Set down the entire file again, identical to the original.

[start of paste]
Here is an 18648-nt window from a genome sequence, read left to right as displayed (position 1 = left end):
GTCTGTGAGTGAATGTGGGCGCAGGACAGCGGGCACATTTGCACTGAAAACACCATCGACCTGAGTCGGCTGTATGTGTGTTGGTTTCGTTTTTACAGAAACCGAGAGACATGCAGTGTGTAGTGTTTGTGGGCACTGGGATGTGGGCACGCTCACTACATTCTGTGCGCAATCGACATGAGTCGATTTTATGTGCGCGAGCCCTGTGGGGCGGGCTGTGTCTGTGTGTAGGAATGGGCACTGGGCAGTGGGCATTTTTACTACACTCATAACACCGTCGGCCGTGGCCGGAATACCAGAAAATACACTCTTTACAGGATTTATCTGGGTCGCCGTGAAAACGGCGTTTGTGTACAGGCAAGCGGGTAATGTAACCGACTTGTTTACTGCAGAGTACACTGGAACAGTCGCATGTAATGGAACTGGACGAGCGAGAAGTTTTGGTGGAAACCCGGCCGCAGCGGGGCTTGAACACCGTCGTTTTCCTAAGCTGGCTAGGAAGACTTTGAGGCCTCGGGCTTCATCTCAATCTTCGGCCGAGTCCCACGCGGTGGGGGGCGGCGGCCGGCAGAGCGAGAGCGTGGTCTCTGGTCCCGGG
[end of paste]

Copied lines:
Here is an 18648-nt window from a genome sequence, read left to right as displayed (position 1 = left end):
GTCTGTGAGTGAATGTGGGCGCAGGACAGCGGGCACATTTGCACTGAAAACACCATCGACCTGAGTCGGCTGTATGTGTGTTGGTTTCGTTTTTACAGAAACCGAGAGACATGCAGTGTGTAGTGTTTGTGGGCACTGGGATGTGGGCACGCTCACTACATTCTGTGCGCAATCGACATGAGTCGATTTTATGTGCGCGAGCCCTGTGGGGCGGGCTGTGTCTGTGTGTAGGAATGGGCACTGGGCAGTGGGCATTTTTACTACACTCATAACACCGTCGGCCGTGGCCGGAATACCAGAAAATACACTCTTTACAGGATTTATCTGGGTCGCCGTGAAAACGGCGTTTGTGTACAGGCAAGCGGGTAATGTAACCGACTTGTTTACTGCAGAGTACACTGGAACAGTCGCATGTAATGGAACTGGACGAGCGAGAAGTTTTGGTGGAAACCCGGCCGCAGCGGGGCTTGAACACCGTCGTTTTCCTAAGCTGGCTAGGAAGACTTTGAGGCCTCGGGCTTCATCTCAATCTTCGGCCGAGTCCCACGCGGTGGGGGGCGGCGGCCGGCAGAGCGAGAGCGTGGTCTCTGGTCCCGGG